Rockshow appears in an aspect ratio of approximately 1.78:1 on this Blu-Ray Disc. No one will view this as a killer visual presentation, but it matched the source well.
Thatís code for ďdonít expect greatness from a concert movie shot in 1976Ē. Sharpness varied quite a bit. At best, the movie showed nice clarity and delineation, but it could go soft on more than a few occasions. This was virtually inevitable given the shooting conditions; clearly no one added lights to facilitate filming, so the cameras captured standard stage illumination.
This meant inconsistent delineation, but I found the sharpness to seem perfectly acceptable and often better. No issues with jagged edges or shimmering occurred, and I saw no edge haloes. Grain varied but remained natural; it could be heavy due to those lighting challenges, but I didnít think this distracted. Print flaws failed to appear.
In terms of colors, the lighting offered the most obvious variation in hues, and these elements were up and down. Sometimes the colors seemed pretty peppy, while on other occasions, they looked less vivid. They remained appropriate for the filming conditions and seemed pretty good most of the time. Blacks came across with reasonable depth, and low-light shots gave us fairly nice clarity, even with the grain.
When I awarded a grade to Rockshow, I found it tough to decide. I went with a ďBĒ but Iíve given lower grades to images that looked more attractive in an objective sense. That said, I thought the ďBĒ was fully justified given the age and limitations of the source. Plus, thereís no question this footage has never looked remotely this good. I felt pleased with the image.
As for the filmís DTS-HD MA 5.1 soundtrack, it required no equivocation, as it delivered a great auditory experience. The mix took advantage of the five speakers in an immersive but not gimmicky manner. Vocals remained up-front, and most of the instruments concentrated on logical locations as well, with good stereo spread across the forward channels; the elements popped up in appropriate, natural places.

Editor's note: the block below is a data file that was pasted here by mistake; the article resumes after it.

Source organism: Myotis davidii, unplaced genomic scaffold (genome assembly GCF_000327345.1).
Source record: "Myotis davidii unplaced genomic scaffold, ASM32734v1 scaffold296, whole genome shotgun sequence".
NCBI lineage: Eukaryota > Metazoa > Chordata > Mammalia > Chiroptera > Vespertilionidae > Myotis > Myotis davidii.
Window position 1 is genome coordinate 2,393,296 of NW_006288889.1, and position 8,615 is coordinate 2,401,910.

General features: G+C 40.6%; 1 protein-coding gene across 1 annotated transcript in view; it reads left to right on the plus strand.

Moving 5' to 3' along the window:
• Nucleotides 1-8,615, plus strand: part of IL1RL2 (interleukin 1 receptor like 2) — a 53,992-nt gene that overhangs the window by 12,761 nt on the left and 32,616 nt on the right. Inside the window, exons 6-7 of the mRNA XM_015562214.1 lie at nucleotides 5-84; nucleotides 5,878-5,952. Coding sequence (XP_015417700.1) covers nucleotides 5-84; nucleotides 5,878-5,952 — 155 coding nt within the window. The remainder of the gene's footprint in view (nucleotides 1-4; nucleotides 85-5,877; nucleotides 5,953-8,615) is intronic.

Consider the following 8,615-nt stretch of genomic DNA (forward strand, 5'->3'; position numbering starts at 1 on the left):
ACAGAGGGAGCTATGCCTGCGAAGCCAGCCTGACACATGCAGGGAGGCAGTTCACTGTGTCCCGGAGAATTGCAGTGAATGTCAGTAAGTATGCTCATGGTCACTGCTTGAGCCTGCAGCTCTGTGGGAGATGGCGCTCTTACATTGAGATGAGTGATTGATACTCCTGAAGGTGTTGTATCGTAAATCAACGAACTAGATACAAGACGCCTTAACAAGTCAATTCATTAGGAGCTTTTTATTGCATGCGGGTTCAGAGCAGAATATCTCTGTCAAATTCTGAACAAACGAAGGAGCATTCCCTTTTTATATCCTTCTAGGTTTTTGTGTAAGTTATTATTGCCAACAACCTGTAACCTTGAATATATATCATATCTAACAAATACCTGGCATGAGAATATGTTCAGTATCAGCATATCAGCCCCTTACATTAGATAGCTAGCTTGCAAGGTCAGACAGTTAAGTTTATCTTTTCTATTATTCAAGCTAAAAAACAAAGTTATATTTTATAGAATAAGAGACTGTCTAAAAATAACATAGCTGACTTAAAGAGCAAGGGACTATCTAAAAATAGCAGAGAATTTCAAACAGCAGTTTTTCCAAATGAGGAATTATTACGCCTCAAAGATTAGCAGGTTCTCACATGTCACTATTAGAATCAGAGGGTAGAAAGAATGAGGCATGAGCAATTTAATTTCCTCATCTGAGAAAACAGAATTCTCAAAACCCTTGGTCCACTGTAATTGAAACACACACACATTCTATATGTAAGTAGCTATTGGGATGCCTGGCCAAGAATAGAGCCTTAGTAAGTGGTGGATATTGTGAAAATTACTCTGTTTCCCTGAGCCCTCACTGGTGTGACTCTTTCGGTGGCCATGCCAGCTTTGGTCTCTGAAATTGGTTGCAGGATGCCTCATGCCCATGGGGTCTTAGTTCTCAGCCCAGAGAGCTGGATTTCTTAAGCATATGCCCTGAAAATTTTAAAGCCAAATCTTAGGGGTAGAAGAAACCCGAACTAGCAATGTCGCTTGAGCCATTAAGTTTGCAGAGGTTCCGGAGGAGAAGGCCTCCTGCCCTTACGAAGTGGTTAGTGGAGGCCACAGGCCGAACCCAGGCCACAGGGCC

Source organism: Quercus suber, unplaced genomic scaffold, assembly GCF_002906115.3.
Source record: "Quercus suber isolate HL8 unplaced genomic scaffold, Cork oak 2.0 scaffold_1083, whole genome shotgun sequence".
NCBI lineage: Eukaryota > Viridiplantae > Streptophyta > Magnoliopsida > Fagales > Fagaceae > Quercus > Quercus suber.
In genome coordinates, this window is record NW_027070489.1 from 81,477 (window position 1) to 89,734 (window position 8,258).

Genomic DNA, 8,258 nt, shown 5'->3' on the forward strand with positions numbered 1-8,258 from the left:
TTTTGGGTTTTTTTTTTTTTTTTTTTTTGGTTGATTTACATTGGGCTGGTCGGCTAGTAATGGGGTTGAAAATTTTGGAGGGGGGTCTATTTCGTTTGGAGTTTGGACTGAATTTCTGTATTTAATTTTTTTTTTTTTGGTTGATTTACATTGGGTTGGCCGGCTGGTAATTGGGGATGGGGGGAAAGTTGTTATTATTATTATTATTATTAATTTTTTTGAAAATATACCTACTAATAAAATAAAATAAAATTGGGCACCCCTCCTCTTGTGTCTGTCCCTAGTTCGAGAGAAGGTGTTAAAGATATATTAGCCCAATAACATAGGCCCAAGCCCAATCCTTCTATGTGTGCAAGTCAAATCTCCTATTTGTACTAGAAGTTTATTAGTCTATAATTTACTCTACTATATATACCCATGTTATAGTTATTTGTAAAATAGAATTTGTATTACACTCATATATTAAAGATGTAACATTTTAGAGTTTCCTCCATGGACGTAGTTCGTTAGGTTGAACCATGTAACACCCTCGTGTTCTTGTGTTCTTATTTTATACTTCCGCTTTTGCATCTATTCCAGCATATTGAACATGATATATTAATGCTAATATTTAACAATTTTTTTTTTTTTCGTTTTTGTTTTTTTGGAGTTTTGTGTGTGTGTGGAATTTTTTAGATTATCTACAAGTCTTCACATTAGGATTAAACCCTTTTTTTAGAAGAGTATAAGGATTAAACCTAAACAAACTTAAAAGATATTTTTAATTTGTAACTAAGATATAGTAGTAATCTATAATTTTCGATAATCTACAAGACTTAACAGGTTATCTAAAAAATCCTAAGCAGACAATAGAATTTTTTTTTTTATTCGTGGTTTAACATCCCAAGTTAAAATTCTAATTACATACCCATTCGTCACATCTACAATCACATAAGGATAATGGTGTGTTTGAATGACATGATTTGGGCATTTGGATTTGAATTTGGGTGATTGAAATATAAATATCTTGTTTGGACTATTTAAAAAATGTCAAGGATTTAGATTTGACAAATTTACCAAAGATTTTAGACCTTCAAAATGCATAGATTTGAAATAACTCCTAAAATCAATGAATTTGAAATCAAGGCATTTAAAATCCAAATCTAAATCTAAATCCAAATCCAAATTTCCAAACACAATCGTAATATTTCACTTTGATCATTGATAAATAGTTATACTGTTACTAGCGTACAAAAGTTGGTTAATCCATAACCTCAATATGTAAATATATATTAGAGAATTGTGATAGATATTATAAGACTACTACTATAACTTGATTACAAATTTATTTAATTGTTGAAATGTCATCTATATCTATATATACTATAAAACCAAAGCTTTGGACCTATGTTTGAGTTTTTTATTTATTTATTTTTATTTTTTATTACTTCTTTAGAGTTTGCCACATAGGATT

The surrounds added a light, supportive layer of crowd noise Ė never too much, never too little Ė and some instrumentation as well. This seemed most apparent during the acoustic portion of the show, as the guitars delivered a light sense of envelopment from the back channels. This remained unobtrusive, so donít fear that the instruments will overwhelm from the rear speakers. Instead, they flesh out the setting in a lively manner.
Audio quality was always terrific. Vocals were natural and crisp, while the instruments sounded accurate and distinctive. Highs popped with accuracy, and bass seemed warm and rich. Iíve heard these songs hundreds of times and thought they sounded terrific here; this was a textbook example of how to do a 5.1 concert remix the right way.
Note that some viewers of Rockshow have commented on problems with the audio. Some feel the backing vocals are inaudible and some of the instruments are lost in the mix. Others have stated that the bass drops out periodically during the movie.
I donít know what issues befell these folks, but I can say that I didnít encounter them. I thought backing vocals were lower in the mix than during WOA but theyíre still perfectly audible, and I had no trouble detecting any of the instruments whatsoever. In particular, I read comments that Jimmyís guitar went MIA, but that was far from the case, as I heard his playing with ease.
The bass dropout issue seems a bit more complicated. Some of these comments may reflect the listenerís HT setup and not the disc itself, but enough people have encountered this concern that there may be a defective run of Blu-rays out there. All I know for sure is that none of these issues affected the audio on the disc I played and I wouldnít forgo a purchase of Rockshow due to fear; even if there is a bad run, it shouldnít be tough to get the defective disc replaced.
Only a few extras show up here. A Very Lovely Party runs 10 minutes, six seconds and shows behind the scenes footage accompanied by Wings songs. Even with some glimpses of Ringoís visit backstage, nothing exceptional appears here, but itís an enjoyable reel. The fan interviews at the end arenít all that interesting, though I do like the one fan who apparently thinks the Beatles were just McCartney and a backing band.
In addition, we find Liner Notes from BBC host Paul Gambaccini. He talks about the tour and the movie, and we also get some tour photos and press materials. Gambacciniís style tends to be a bit too terse Ė and he uses verb tenses that imply present when they mean past Ė but he adds some useful notes.
Given how much I love the music and performances found during Rockshow, was there any chance I wouldnít adore the movie? Not much, and indeed, I find a lot to embrace here. Rockshow provides great songs played well and captured with tasteful, concise visuals Ė whatís not to love? The Blu-ray offers acceptable picture quality that represents the source as well as excellent audio. The disc skimps on bonus materials, but a boy canít have everything.
Iím happy to finally own a high-quality home video version of Rockshow and give it a high recommendation; if you like Paul McCartney, this becomes a must-buy. (And if you donít, what the heck is wrong with you?)